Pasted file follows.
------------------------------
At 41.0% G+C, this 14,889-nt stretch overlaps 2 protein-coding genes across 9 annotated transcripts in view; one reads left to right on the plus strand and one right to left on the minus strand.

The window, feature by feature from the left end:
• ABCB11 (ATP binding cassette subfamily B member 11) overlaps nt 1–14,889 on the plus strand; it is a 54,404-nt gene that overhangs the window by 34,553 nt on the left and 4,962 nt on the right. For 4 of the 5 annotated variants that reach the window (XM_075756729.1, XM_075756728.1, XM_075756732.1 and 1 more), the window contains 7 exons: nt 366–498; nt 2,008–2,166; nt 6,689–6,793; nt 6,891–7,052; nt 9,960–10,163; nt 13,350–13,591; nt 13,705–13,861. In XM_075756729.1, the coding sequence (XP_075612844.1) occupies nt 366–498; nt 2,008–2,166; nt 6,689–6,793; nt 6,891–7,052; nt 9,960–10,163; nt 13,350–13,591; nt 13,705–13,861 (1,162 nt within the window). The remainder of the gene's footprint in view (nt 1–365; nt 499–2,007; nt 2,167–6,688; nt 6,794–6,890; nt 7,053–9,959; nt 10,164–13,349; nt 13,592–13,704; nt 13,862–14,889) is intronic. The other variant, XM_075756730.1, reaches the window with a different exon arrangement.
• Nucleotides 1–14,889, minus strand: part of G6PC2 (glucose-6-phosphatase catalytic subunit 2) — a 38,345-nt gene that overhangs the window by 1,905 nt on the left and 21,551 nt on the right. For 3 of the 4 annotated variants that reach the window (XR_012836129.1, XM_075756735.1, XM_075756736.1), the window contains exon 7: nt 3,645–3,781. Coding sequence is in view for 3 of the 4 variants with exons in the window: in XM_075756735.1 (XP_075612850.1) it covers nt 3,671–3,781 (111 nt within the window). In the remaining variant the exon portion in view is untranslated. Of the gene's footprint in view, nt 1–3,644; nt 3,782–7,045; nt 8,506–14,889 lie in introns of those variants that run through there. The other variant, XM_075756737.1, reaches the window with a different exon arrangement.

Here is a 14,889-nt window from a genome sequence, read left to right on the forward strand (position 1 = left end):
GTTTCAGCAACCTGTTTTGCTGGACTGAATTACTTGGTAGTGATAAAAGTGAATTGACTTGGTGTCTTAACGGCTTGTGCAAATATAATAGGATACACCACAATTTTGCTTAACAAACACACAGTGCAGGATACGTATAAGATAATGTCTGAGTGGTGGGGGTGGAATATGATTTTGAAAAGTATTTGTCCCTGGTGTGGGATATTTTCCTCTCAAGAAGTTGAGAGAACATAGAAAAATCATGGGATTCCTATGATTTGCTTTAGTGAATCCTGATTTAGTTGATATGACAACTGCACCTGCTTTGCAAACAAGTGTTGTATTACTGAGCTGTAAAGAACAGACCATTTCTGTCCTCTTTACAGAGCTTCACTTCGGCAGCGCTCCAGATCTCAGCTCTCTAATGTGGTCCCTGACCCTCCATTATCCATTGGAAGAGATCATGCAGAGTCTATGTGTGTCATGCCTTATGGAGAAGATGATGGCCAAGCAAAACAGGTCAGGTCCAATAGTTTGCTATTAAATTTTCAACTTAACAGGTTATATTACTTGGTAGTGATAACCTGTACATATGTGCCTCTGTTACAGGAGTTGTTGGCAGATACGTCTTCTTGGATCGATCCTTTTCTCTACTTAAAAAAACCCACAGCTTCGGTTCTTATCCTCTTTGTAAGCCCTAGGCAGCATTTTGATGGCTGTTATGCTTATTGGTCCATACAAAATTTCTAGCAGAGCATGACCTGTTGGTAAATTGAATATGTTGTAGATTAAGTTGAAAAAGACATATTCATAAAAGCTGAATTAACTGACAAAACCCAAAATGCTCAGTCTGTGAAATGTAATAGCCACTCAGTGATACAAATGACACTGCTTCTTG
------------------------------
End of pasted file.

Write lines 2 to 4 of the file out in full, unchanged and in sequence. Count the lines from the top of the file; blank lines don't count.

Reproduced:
The window, feature by feature from the left end:
• ABCB11 (ATP binding cassette subfamily B member 11) overlaps nt 1–14,889 on the plus strand; it is a 54,404-nt gene that overhangs the window by 34,553 nt on the left and 4,962 nt on the right. For 4 of the 5 annotated variants that reach the window (XM_075756729.1, XM_075756728.1, XM_075756732.1 and 1 more), the window contains 7 exons: nt 366–498; nt 2,008–2,166; nt 6,689–6,793; nt 6,891–7,052; nt 9,960–10,163; nt 13,350–13,591; nt 13,705–13,861. In XM_075756729.1, the coding sequence (XP_075612844.1) occupies nt 366–498; nt 2,008–2,166; nt 6,689–6,793; nt 6,891–7,052; nt 9,960–10,163; nt 13,350–13,591; nt 13,705–13,861 (1,162 nt within the window). The remainder of the gene's footprint in view (nt 1–365; nt 499–2,007; nt 2,167–6,688; nt 6,794–6,890; nt 7,053–9,959; nt 10,164–13,349; nt 13,592–13,704; nt 13,862–14,889) is intronic. The other variant, XM_075756730.1, reaches the window with a different exon arrangement.
• Nucleotides 1–14,889, minus strand: part of G6PC2 (glucose-6-phosphatase catalytic subunit 2) — a 38,345-nt gene that overhangs the window by 1,905 nt on the left and 21,551 nt on the right. For 3 of the 4 annotated variants that reach the window (XR_012836129.1, XM_075756735.1, XM_075756736.1), the window contains exon 7: nt 3,645–3,781. Coding sequence is in view for 3 of the 4 variants with exons in the window: in XM_075756735.1 (XP_075612850.1) it covers nt 3,671–3,781 (111 nt within the window). In the remaining variant the exon portion in view is untranslated. Of the gene's footprint in view, nt 1–3,644; nt 3,782–7,045; nt 8,506–14,889 lie in introns of those variants that run through there. The other variant, XM_075756737.1, reaches the window with a different exon arrangement.